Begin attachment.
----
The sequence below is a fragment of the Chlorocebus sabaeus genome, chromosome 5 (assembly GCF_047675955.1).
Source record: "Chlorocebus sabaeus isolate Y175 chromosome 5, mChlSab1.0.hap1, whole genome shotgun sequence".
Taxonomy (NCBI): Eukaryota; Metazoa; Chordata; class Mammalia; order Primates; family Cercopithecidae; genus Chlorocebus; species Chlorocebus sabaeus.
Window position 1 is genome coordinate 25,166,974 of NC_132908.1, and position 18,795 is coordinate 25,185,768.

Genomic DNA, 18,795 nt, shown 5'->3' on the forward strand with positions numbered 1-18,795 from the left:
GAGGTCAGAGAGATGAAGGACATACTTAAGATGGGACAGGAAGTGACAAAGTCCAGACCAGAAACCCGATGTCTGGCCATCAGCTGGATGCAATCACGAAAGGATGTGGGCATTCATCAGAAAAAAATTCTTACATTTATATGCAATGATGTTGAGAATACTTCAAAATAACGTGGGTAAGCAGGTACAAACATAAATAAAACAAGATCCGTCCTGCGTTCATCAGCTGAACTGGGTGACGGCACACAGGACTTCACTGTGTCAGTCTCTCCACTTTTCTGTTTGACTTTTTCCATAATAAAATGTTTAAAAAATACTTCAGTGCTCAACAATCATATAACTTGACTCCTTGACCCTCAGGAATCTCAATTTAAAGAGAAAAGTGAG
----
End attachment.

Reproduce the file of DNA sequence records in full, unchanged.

The sequence below is a fragment of the Chlorocebus sabaeus genome, chromosome 5 (assembly GCF_047675955.1).
Source record: "Chlorocebus sabaeus isolate Y175 chromosome 5, mChlSab1.0.hap1, whole genome shotgun sequence".
Taxonomy (NCBI): Eukaryota; Metazoa; Chordata; class Mammalia; order Primates; family Cercopithecidae; genus Chlorocebus; species Chlorocebus sabaeus.
Window position 1 is genome coordinate 25,166,974 of NC_132908.1, and position 18,795 is coordinate 25,185,768.

Genomic DNA, 18,795 nt, shown 5'->3' on the forward strand with positions numbered 1-18,795 from the left:
GAGGTCAGAGAGATGAAGGACATACTTAAGATGGGACAGGAAGTGACAAAGTCCAGACCAGAAACCCGATGTCTGGCCATCAGCTGGATGCAATCACGAAAGGATGTGGGCATTCATCAGAAAAAAATTCTTACATTTATATGCAATGATGTTGAGAATACTTCAAAATAACGTGGGTAAGCAGGTACAAACATAAATAAAACAAGATCCGTCCTGCGTTCATCAGCTGAACTGGGTGACGGCACACAGGACTTCACTGTGTCAGTCTCTCCACTTTTCTGTTTGACTTTTTCCATAATAAAATGTTTAAAAAATACTTCAGTGCTCAACAATCATATAACTTGACTCCTTGACCCTCAGGAATCTCAATTTAAAGAGAAAAGTGAG